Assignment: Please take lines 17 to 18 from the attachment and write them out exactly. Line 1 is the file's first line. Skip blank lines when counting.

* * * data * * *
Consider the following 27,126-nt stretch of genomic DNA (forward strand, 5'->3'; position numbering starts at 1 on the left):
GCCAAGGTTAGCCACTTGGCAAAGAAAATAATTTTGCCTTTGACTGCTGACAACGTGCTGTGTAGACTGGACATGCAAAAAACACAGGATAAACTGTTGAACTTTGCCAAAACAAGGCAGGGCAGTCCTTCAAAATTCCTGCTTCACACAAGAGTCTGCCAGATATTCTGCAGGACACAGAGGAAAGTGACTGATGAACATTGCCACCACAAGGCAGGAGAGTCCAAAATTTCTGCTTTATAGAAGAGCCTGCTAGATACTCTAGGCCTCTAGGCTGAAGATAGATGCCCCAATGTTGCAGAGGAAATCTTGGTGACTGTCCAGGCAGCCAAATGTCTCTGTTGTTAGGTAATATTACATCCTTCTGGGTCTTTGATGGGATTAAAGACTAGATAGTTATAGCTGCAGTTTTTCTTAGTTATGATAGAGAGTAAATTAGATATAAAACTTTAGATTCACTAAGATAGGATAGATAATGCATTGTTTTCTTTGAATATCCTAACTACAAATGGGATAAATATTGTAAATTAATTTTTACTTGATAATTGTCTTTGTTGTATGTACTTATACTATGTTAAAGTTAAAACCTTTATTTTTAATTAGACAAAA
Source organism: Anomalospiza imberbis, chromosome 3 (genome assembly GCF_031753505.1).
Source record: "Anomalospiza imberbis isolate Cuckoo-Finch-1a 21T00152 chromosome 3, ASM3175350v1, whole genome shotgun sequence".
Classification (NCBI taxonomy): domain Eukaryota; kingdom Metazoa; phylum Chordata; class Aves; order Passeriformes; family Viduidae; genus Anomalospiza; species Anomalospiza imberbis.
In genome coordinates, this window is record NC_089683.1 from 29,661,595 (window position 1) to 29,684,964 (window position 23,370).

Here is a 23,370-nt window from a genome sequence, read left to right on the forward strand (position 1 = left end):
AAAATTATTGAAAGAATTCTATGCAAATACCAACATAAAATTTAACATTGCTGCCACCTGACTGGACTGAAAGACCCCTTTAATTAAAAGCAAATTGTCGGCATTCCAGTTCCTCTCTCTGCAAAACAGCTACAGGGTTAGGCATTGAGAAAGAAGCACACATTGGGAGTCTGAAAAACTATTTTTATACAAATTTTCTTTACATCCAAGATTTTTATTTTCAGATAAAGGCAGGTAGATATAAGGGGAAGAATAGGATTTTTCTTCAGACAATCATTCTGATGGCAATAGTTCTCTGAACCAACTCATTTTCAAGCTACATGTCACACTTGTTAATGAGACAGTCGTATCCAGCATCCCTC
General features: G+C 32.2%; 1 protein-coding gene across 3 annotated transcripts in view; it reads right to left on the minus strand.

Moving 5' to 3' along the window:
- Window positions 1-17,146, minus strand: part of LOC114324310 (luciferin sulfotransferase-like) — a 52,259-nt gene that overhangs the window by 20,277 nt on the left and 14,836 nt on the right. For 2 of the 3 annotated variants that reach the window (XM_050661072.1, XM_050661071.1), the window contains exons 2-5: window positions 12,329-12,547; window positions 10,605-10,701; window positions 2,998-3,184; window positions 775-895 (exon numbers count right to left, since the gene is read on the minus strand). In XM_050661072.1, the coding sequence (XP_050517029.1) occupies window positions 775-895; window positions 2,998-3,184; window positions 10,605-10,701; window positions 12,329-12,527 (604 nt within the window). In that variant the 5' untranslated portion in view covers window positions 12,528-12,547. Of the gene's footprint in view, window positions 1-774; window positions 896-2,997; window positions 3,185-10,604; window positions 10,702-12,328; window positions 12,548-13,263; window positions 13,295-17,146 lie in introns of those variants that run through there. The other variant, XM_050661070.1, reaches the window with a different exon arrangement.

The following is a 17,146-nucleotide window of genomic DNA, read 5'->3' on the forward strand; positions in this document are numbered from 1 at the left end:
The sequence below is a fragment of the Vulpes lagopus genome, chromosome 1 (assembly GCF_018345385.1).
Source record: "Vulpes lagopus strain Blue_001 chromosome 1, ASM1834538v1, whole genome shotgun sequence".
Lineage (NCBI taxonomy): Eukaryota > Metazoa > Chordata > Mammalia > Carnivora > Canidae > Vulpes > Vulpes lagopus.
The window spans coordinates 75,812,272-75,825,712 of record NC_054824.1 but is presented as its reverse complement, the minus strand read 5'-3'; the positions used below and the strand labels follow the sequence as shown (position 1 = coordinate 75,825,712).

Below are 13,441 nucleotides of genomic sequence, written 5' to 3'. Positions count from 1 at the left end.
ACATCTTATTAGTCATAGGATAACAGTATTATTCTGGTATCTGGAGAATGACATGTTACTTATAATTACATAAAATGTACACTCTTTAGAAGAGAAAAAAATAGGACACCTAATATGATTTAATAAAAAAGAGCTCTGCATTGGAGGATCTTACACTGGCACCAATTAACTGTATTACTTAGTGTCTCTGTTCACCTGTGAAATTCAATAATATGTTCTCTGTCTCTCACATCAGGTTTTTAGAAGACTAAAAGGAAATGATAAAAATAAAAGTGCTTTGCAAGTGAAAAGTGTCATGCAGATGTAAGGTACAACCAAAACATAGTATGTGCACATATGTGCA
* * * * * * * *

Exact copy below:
Below are 13,441 nucleotides of genomic sequence, written 5' to 3'. Positions count from 1 at the left end.
ACATCTTATTAGTCATAGGATAACAGTATTATTCTGGTATCTGGAGAATGACATGTTACTTATAATTACATAAAATGTACACTCTTTAGAAGAGAAAAAAATAGGACACCTAATATGATTTAATAAAAAAGAGCTCTGCATTGGAGGATCTTACACTGGCACCAATTAACTGTATTACTTAGTGTCTCTGTTCACCTGTGAAATTCAATAATATGTTCTCTGTCTCTCACATCAGGTTTTTAGAAGACTAAAAGGAAATGATAAAAATAAAAGTGCTTTGCAAGTGAAAAGTGTCATGCAGATGTAAGGTACAACCAAAACATAGTATGTGCACATATGTGCA